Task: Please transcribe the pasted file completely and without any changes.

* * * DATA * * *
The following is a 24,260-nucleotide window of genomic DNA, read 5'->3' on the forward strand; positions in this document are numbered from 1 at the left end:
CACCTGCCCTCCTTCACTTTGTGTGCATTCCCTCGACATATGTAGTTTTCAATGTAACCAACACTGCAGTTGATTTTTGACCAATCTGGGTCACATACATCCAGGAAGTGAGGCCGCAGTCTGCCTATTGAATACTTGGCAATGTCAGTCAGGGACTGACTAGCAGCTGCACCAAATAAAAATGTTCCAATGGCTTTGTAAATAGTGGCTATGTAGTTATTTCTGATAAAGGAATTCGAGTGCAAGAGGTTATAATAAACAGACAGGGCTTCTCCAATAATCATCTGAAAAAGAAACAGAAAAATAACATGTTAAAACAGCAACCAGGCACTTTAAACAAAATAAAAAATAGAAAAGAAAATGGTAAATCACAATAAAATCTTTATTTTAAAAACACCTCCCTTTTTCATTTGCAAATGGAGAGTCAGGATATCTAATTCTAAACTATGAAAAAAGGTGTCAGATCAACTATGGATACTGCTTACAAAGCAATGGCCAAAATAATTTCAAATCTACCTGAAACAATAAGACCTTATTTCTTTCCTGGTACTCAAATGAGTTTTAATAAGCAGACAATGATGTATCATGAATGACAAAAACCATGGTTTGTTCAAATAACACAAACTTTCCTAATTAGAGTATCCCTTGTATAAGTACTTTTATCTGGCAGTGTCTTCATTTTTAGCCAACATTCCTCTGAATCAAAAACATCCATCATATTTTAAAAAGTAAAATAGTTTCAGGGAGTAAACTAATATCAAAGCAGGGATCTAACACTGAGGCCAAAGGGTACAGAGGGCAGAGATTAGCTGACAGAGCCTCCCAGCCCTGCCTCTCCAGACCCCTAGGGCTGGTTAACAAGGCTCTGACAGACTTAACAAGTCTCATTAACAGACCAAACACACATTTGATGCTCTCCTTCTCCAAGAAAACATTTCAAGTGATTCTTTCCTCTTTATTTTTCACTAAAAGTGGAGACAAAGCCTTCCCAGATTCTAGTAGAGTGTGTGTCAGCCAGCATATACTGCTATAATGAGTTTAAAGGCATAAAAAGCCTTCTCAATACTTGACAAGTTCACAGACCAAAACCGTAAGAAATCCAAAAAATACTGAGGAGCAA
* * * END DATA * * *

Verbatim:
The following is a 24,260-nucleotide window of genomic DNA, read 5'->3' on the forward strand; positions in this document are numbered from 1 at the left end:
CACCTGCCCTCCTTCACTTTGTGTGCATTCCCTCGACATATGTAGTTTTCAATGTAACCAACACTGCAGTTGATTTTTGACCAATCTGGGTCACATACATCCAGGAAGTGAGGCCGCAGTCTGCCTATTGAATACTTGGCAATGTCAGTCAGGGACTGACTAGCAGCTGCACCAAATAAAAATGTTCCAATGGCTTTGTAAATAGTGGCTATGTAGTTATTTCTGATAAAGGAATTCGAGTGCAAGAGGTTATAATAAACAGACAGGGCTTCTCCAATAATCATCTGAAAAAGAAACAGAAAAATAACATGTTAAAACAGCAACCAGGCACTTTAAACAAAATAAAAAATAGAAAAGAAAATGGTAAATCACAATAAAATCTTTATTTTAAAAACACCTCCCTTTTTCATTTGCAAATGGAGAGTCAGGATATCTAATTCTAAACTATGAAAAAAGGTGTCAGATCAACTATGGATACTGCTTACAAAGCAATGGCCAAAATAATTTCAAATCTACCTGAAACAATAAGACCTTATTTCTTTCCTGGTACTCAAATGAGTTTTAATAAGCAGACAATGATGTATCATGAATGACAAAAACCATGGTTTGTTCAAATAACACAAACTTTCCTAATTAGAGTATCCCTTGTATAAGTACTTTTATCTGGCAGTGTCTTCATTTTTAGCCAACATTCCTCTGAATCAAAAACATCCATCATATTTTAAAAAGTAAAATAGTTTCAGGGAGTAAACTAATATCAAAGCAGGGATCTAACACTGAGGCCAAAGGGTACAGAGGGCAGAGATTAGCTGACAGAGCCTCCCAGCCCTGCCTCTCCAGACCCCTAGGGCTGGTTAACAAGGCTCTGACAGACTTAACAAGTCTCATTAACAGACCAAACACACATTTGATGCTCTCCTTCTCCAAGAAAACATTTCAAGTGATTCTTTCCTCTTTATTTTTCACTAAAAGTGGAGACAAAGCCTTCCCAGATTCTAGTAGAGTGTGTGTCAGCCAGCATATACTGCTATAATGAGTTTAAAGGCATAAAAAGCCTTCTCAATACTTGACAAGTTCACAGACCAAAACCGTAAGAAATCCAAAAAATACTGAGGAGCAA